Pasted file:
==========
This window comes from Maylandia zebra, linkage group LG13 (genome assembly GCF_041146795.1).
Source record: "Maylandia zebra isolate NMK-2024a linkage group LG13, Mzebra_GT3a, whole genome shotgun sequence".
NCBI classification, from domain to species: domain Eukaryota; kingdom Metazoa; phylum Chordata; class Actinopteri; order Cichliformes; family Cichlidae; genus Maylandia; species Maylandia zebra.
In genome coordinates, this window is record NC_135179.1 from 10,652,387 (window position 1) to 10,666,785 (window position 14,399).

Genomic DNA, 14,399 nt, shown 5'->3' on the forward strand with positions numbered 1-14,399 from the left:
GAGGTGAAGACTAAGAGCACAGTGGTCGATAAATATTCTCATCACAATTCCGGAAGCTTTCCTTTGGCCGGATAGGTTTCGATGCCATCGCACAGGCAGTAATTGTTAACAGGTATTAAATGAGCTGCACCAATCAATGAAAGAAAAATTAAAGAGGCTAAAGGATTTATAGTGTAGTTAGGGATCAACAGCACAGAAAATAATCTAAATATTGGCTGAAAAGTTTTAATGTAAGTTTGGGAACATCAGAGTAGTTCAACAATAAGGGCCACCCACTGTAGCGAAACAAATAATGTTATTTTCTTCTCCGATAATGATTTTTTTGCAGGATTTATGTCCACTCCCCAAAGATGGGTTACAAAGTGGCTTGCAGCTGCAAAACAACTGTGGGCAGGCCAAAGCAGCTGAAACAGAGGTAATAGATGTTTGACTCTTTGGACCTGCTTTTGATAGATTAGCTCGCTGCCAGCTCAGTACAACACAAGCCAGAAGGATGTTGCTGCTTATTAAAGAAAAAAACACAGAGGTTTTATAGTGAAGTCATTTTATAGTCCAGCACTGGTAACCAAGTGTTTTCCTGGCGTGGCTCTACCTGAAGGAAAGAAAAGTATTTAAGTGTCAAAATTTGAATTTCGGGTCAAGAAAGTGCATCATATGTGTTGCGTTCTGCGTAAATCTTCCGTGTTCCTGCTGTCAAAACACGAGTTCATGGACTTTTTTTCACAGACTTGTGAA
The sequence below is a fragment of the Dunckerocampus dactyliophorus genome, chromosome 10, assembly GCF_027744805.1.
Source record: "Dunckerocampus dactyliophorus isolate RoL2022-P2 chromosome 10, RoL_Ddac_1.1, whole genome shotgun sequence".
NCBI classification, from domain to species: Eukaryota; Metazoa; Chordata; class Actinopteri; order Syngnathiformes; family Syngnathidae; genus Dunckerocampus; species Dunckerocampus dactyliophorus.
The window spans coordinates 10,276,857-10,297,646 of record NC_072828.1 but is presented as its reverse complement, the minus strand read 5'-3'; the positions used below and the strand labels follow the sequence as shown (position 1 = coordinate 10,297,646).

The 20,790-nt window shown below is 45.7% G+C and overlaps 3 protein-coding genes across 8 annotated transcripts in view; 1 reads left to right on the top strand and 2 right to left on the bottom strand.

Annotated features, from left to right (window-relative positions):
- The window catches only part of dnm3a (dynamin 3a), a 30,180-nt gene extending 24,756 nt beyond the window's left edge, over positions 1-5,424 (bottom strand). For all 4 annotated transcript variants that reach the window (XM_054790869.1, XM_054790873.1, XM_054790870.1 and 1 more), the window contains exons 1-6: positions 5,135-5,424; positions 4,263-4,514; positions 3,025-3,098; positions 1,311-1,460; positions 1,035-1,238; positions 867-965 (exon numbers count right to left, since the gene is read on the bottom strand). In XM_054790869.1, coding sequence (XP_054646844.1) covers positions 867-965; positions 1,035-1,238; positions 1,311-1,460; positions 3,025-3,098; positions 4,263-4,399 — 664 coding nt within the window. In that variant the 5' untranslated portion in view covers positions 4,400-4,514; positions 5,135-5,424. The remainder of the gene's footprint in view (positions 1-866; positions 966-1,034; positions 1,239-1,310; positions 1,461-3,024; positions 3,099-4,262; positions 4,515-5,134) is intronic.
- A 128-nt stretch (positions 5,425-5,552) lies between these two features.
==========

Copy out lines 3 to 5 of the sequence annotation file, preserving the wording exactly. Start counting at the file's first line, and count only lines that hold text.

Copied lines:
NCBI classification, from domain to species: domain Eukaryota; kingdom Metazoa; phylum Chordata; class Actinopteri; order Cichliformes; family Cichlidae; genus Maylandia; species Maylandia zebra.
In genome coordinates, this window is record NC_135179.1 from 10,652,387 (window position 1) to 10,666,785 (window position 14,399).

Genomic DNA, 14,399 nt, shown 5'->3' on the forward strand with positions numbered 1-14,399 from the left: